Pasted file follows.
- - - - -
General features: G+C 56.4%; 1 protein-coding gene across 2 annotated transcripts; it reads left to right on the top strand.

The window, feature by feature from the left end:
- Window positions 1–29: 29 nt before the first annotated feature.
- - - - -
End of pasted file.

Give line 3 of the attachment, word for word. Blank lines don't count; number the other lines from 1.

- Window positions 1–29: 29 nt before the first annotated feature.